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Robust Conceptual Design of Transonic Airfoils

  • Olson, Erik D.
Publication Date
Jan 06, 2020
NASA Technical Reports Server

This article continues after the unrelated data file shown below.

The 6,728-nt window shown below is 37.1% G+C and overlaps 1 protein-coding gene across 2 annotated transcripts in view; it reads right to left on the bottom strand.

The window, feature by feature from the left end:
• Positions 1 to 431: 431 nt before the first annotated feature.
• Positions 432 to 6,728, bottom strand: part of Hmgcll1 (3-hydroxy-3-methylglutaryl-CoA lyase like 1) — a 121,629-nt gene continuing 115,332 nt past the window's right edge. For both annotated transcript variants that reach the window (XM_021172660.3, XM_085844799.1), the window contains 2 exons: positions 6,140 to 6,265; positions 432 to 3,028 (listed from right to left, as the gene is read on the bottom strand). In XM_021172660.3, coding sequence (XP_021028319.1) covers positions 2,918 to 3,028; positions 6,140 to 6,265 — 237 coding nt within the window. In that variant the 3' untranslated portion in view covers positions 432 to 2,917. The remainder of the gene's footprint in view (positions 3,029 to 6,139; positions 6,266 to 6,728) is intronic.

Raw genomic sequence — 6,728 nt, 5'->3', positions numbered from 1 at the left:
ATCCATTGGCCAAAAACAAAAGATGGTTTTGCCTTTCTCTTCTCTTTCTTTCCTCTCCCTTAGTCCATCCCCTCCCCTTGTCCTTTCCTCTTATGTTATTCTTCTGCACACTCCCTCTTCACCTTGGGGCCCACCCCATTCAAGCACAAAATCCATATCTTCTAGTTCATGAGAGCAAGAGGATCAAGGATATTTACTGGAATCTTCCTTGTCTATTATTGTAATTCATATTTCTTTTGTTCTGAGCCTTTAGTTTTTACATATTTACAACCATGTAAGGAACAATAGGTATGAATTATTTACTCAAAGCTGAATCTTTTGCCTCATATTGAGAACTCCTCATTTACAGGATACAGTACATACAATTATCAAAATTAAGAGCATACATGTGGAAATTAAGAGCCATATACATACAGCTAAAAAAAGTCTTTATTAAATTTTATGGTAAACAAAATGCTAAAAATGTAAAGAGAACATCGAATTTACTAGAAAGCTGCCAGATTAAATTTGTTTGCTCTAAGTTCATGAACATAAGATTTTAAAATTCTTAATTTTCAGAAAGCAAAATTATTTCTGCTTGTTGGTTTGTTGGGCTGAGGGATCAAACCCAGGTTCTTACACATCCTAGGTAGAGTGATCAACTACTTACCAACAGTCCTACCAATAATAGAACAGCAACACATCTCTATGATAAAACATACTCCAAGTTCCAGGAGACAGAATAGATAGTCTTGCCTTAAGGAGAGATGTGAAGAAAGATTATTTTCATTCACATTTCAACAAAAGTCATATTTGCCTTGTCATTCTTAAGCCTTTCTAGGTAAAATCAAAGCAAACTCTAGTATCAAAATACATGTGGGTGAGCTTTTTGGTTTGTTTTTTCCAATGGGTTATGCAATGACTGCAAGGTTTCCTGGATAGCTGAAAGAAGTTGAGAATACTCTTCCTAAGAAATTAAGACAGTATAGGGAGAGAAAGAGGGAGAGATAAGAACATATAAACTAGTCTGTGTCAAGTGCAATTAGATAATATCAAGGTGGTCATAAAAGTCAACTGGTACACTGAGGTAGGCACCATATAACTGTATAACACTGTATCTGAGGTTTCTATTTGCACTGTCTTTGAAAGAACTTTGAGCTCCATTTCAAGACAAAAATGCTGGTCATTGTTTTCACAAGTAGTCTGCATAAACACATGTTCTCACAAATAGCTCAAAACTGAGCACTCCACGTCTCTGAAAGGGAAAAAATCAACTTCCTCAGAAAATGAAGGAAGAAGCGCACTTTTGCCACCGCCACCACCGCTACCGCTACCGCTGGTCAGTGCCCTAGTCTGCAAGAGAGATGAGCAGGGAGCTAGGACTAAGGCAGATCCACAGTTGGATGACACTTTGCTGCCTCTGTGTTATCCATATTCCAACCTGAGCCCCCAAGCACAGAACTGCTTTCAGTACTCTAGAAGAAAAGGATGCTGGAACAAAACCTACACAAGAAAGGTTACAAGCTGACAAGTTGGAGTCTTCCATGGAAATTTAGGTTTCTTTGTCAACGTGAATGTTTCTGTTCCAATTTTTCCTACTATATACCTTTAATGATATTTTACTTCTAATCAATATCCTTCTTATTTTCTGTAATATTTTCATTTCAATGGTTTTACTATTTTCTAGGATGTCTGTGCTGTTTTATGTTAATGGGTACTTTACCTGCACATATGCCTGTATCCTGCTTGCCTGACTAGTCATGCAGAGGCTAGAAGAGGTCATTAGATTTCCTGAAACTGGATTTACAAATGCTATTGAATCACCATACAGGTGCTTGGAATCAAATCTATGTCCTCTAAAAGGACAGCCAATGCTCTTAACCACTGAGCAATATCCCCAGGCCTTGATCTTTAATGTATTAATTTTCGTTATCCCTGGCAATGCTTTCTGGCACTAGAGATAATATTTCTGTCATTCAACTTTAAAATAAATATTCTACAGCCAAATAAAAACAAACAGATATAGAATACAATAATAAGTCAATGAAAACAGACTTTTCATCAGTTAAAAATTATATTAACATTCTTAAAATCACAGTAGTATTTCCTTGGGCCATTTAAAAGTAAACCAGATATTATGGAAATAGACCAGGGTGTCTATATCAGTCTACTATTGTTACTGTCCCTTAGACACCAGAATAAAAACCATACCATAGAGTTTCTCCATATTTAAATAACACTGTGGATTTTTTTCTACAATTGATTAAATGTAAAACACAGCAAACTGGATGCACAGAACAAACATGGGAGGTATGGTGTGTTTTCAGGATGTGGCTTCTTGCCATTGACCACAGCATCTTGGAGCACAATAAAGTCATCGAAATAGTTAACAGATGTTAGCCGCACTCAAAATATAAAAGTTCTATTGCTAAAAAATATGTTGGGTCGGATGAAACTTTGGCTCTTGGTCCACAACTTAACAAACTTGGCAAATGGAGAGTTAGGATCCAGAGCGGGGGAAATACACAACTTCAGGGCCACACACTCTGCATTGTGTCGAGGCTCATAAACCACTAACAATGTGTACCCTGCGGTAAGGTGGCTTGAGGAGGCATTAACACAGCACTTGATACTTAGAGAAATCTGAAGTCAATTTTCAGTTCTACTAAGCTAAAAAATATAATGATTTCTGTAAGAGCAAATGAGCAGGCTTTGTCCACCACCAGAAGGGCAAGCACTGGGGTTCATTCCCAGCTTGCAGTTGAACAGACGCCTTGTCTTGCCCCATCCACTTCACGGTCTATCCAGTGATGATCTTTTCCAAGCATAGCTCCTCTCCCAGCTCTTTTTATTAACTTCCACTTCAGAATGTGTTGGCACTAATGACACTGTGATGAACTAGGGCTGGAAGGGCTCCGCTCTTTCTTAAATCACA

This paper describes an integrated, multi-fidelity analysis and heuristic design approach that can be used to derive initial airfoil designs for transonic flight. If successful, the final result is a geometry that can be expected to produce reasonable aerodynamic performance when used with higher order analysis methods. A key aspect of the methodology is the use of a sonic-plateau pressure distribution as the target distribution for inverse design. The sonic- plateau distribution is easily parameterized and has the advantage of automatically resulting in a smooth airfoil shape without any discontinuities built into the surface due to the presence of a shock in the target pressure distribution. Inverse design is performed on each airfoil using a parametrically defined pressure distribution at a reduced lift coefficient and Mach number from the design condition. The methodology is demonstrated by designing an airfoil at 38% of the wing semispan for a 737-200-like aircraft. The demonstration problem shows that the methodology is able to achieve rapid and robust convergence to the solution. The calculated designed airfoil was found to be sufficiently higher than Mach number, and the maximum thickness was close to the targeted value.

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